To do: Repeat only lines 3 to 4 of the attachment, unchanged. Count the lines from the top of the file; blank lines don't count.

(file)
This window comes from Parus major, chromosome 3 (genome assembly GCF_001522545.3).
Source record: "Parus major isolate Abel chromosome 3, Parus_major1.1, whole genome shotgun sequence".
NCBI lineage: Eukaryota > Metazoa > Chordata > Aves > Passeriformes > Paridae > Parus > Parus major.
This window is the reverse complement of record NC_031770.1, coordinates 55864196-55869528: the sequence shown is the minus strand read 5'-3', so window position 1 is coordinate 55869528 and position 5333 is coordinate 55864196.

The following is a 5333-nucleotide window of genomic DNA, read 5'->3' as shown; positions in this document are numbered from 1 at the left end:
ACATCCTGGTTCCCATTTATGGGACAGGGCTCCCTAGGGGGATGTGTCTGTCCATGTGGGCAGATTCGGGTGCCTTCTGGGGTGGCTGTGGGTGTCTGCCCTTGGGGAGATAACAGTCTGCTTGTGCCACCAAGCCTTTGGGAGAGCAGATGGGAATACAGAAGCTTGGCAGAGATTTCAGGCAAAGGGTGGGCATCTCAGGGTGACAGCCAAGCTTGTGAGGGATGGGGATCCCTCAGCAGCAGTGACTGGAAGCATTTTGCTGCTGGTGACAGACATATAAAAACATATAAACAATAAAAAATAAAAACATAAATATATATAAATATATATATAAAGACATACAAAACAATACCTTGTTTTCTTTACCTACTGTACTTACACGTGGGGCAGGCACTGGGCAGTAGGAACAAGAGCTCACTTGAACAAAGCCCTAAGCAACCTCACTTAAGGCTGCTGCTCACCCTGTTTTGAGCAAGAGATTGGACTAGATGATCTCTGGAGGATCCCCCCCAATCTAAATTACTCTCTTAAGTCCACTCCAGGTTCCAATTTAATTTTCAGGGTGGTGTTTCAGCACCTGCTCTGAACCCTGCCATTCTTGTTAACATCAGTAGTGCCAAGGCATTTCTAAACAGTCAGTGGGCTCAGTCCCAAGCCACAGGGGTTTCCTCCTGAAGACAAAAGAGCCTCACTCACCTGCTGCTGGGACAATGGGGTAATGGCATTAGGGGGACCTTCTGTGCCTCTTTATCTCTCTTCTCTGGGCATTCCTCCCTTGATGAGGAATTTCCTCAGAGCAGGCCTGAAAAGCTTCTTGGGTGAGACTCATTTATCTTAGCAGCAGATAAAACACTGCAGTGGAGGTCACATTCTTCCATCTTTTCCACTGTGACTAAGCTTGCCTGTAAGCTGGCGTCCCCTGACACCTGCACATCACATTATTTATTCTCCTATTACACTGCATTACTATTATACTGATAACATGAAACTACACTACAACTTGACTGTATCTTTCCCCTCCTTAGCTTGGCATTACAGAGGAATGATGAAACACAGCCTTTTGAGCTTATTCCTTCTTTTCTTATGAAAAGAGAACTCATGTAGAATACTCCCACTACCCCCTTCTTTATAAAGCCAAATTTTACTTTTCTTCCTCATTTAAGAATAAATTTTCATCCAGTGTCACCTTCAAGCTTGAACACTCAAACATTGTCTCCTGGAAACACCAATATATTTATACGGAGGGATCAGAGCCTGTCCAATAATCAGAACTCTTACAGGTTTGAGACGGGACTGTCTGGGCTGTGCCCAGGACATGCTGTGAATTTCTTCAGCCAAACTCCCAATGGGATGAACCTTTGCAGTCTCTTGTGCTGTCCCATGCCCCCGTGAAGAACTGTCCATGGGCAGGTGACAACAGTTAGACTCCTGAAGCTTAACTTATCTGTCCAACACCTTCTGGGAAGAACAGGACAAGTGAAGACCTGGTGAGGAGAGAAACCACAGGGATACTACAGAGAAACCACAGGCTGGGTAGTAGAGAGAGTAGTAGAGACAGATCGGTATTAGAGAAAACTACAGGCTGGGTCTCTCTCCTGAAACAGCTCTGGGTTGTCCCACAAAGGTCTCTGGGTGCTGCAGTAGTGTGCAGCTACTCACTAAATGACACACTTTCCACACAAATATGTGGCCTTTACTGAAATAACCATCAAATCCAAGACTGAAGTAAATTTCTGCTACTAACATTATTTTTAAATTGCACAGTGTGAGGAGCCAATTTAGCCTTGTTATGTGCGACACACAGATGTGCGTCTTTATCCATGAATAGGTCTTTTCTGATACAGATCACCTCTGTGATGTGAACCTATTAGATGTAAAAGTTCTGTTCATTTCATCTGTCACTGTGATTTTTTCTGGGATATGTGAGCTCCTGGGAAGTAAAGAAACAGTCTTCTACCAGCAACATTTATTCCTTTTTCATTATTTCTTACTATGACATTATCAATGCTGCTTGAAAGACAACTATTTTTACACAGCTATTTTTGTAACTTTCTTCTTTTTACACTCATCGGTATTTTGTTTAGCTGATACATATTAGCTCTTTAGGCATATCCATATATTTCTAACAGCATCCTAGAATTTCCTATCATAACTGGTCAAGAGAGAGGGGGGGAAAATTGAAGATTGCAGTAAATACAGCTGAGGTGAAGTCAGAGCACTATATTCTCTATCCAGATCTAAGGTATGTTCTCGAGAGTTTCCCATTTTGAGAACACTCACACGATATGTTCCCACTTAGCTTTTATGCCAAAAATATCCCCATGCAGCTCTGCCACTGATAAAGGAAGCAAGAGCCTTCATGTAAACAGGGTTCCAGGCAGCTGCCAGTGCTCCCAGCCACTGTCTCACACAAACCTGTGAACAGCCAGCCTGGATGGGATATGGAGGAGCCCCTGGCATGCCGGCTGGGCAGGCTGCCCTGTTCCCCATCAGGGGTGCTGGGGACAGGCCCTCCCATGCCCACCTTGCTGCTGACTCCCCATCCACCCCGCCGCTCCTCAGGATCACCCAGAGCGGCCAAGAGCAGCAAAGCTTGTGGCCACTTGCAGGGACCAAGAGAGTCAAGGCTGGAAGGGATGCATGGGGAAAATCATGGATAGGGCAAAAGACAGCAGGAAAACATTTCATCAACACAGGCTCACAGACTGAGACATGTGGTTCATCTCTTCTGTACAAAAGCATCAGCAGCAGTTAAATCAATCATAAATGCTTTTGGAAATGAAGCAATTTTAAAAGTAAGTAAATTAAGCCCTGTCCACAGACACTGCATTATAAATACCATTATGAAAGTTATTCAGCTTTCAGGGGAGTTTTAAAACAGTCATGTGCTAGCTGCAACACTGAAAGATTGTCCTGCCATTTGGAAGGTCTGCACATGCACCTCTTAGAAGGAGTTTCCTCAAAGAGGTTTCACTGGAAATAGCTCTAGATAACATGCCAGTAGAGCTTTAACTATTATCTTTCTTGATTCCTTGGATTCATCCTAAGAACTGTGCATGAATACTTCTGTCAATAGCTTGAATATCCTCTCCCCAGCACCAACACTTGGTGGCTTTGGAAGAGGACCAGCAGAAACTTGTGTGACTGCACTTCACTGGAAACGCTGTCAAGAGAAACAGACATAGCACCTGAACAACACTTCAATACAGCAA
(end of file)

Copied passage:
NCBI lineage: Eukaryota > Metazoa > Chordata > Aves > Passeriformes > Paridae > Parus > Parus major.
This window is the reverse complement of record NC_031770.1, coordinates 55864196-55869528: the sequence shown is the minus strand read 5'-3', so window position 1 is coordinate 55869528 and position 5333 is coordinate 55864196.